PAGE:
Seeks to answer the questions: "Who are we?" and "Why are we here, on this planet?" It is offered to those looking for something beyond the superficial values of our culture, who may be disillusioned with religious and secular belief systems as currently presented and who question political values which are deeply mired in the pursuit of power.
Lee Smolin offers a new theory of the universe that is at once elegant, comprehensive, and radically different from anything proposed before. Smolin posits that a process of self organization like that of biological evolution shapes the universe, as it develops and eventually reproduces through black holes, each of which may result in a new big bang and a new universe. Natural selection may guide the appearance of the laws of physics, favoring those universes which best reproduce. The result would be a cosmology according to which life is a natural consequence of the fundamental principles on which the universe has been built, and a science that would give us a picture of the universe in which, as the author writes, "the occurrence of novelty, indeed the perpetual birth of novelty, can be understood." Smolin is one of the leading cosmologists at work today, and he writes with an expertise and force of argument that will command attention throughout the world of physics. But it is the humanity and sharp clarity of his prose that offers access for the layperson to the mind bending space at the forefront of today's physics.
A History of Western Philosophy from the Greeks to the Renaissance
Author: Anthony Gottlieb
Pubpsher: Penguin UK
Already a classic, this landmark account of early Western thought now appears in a new edition with expanded coverage of the Middle Ages. The Dream of Reason takes a fresh look at the writings of the great thinkers of classic philosophy and questions many pieces of conventional wisdom. The book invites comparison with Bertrand Russell's monumental History of Western Philosophy, "but Gottlieb's book is less idiosyncratic and based on more recent scholarship" (Colin McGinn, Los Angeles Times). A New York Times Notable Book, a Los Angeles Times Best Book, and a Times Literary Supplement Best Book of 2001.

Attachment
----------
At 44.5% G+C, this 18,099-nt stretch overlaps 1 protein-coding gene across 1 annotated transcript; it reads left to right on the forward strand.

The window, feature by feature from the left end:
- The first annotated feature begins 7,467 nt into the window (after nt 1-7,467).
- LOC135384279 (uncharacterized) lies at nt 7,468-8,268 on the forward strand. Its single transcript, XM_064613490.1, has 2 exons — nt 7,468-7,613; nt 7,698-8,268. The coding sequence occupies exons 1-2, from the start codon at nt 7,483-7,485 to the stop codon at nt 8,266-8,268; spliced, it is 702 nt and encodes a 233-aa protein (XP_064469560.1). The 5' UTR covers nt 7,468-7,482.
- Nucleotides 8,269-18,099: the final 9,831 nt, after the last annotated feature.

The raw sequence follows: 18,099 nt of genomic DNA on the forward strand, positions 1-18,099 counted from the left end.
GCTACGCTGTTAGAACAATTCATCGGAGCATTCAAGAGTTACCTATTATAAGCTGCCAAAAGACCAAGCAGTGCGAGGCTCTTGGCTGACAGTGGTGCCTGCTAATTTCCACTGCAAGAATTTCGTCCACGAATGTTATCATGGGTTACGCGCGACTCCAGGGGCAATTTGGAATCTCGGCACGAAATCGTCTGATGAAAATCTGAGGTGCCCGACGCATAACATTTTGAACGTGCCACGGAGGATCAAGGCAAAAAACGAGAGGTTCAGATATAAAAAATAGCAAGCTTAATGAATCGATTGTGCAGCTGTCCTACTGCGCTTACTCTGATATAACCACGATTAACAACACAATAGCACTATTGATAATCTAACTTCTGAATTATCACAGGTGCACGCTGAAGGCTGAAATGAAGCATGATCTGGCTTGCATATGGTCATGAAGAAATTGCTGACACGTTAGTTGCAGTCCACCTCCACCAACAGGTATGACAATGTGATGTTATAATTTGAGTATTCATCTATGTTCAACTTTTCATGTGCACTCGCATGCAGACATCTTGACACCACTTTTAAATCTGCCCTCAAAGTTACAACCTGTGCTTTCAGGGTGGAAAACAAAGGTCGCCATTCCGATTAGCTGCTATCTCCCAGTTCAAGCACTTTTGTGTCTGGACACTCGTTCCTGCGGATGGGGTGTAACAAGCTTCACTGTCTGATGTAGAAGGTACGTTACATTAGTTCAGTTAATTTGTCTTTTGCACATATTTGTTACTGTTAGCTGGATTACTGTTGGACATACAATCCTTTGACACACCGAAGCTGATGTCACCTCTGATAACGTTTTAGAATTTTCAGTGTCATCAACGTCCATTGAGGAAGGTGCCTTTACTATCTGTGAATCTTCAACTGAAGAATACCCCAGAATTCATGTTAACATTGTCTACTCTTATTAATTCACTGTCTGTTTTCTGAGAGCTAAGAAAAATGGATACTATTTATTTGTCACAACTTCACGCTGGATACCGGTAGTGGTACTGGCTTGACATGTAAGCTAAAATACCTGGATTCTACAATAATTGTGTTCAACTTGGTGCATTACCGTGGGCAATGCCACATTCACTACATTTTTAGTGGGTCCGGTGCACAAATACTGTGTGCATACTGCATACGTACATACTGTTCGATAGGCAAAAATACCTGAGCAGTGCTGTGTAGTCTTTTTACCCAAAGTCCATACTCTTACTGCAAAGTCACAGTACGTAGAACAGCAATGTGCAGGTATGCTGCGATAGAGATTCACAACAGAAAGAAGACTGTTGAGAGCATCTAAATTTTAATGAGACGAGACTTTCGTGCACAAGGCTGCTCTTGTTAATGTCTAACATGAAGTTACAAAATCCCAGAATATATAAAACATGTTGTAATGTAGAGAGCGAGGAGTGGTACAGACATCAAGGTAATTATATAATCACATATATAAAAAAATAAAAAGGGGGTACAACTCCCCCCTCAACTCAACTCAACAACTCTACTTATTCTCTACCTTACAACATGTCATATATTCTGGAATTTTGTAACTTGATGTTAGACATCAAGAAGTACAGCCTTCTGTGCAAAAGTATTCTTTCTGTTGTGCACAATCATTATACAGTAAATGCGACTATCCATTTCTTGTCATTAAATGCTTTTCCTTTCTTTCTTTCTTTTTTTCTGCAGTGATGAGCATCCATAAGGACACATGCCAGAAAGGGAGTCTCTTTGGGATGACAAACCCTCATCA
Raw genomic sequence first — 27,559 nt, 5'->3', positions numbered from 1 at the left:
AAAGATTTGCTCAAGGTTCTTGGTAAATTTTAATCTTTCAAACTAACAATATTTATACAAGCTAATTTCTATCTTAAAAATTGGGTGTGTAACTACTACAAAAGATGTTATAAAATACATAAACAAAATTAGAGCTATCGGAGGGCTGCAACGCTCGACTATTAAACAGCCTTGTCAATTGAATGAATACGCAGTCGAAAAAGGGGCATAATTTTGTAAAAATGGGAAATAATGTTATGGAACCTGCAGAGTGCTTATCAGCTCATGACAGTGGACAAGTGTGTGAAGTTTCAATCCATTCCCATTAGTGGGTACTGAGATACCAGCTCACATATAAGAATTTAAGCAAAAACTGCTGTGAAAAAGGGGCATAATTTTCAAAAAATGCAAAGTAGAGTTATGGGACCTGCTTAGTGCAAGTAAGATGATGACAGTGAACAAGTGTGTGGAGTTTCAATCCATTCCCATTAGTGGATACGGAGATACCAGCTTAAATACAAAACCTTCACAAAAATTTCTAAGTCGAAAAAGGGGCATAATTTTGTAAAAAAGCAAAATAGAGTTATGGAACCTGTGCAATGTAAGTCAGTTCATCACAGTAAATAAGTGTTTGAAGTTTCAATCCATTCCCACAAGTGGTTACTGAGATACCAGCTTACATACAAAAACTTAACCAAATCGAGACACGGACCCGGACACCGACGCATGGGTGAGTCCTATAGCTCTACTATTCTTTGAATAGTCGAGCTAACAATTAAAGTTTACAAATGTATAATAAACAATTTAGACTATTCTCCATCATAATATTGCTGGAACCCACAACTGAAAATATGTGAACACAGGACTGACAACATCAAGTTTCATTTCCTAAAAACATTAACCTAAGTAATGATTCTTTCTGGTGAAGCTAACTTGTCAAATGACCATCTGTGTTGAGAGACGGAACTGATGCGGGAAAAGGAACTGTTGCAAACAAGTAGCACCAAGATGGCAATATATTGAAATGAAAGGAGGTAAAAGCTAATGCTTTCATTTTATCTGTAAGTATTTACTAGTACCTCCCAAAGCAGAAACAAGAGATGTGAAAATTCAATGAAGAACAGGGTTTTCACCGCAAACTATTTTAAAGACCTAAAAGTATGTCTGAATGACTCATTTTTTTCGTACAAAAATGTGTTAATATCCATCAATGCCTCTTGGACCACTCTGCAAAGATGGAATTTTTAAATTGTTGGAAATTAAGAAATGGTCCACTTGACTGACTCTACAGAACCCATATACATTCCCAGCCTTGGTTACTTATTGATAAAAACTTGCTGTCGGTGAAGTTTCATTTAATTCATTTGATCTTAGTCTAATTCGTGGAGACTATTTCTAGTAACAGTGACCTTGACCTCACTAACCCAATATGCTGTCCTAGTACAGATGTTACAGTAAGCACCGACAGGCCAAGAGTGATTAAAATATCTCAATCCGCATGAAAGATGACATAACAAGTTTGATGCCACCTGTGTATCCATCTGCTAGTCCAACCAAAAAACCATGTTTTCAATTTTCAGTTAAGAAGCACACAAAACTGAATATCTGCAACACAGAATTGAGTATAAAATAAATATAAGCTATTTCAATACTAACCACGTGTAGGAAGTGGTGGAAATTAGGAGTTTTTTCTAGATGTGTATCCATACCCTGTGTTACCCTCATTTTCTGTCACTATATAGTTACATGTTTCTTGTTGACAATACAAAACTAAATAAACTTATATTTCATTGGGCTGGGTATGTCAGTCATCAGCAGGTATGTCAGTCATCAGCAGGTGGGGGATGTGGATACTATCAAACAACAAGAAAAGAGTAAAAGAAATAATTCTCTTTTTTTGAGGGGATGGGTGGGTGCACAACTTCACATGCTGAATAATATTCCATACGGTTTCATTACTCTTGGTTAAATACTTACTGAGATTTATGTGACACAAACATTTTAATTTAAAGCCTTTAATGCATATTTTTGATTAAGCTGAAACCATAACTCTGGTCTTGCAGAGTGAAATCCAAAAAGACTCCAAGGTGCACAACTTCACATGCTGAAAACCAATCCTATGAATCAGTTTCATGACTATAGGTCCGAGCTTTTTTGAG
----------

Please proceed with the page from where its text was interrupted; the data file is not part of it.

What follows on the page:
This eloquent and evocative book explores that arresting moment encountered in film, theater, and literature: a statue steps down off its pedestal and comes to life as lover, oracle, avenger, or monster. What does it mean for the statue that stands immobile in gallery or square to step down from its pedestal or speak out of its silence? What is it in this fantasy that animates us?
Integrates the matriarchal teachings from Canadian Indian, Mongolian, and Maya roots to create a written manifestation of these early cultures. She invites you to grasp the true universality of these symbols and traditions, to combinetheir ancient knowledge, to live the council way today. She provides practical information about shamanism, power animals, and includes charts that offer guidance for Spiritual Warriors so you can handle both worlds. Illustrated. Color insert. Index.
What if there were no objective facts, no objective truth, only our belief in them? What if our consciousness itself is an unconscious invention, constructed out of logic and language? In this thought-provoking volume, Lynn Segal describes how the ideas of Heinz von Foerster compel us to explore the question "Do we discover the world or do we invent it?". He suggests that we must first know how we think before we can claim knowledge of the world. While Constructivism may seem relevant only to those in the cognitive sciences, it is, in fact, highly relevant to everyone. Paradoxically, grasping the limits of our own understanding can free us to live more creative and meaningful personal and professional lives.
Exploring the fascinating world of dreams, this comprehensive reference examines more than 250 dream-related topics, from art to history to science, including how factors such as self-healing, ESP, literature, religion, sex, cognition and memory, and medical conditions can all have an effect on dreams. Dream symbolism and interpretation is examined in historical, cultural, and psychological detail, while a dictionary—updated with 1,000 symbols and explanations—offers further insights. Dreaming about teeth, for instance, can indicate control issues, and dreaming of a zoo can indicate that the dreamer needs to tidy up some situation. Examining these concepts and more, this is the ultimate dreamer's companion.
The inherent contradictions of the Space Age -- the mixture of technologies high and low, of nostalgia and progress, of pathos and promise -- are revealed in Kosmos, Adam Bartos's astonishing photographic survey of the Soviet space program. Bartos's fascination with this subject led him to seek out places like the bedroom where Yuri Gagarian slept the night before his history-making flight into space, located in the Baiknour Cosmodrome, the one-time top-secret space complex in the Kazakh desert. Kosmos presents 94 of Bartos's photographs, rich with the incongruities of the history, science, culture, and politics of the Space Age.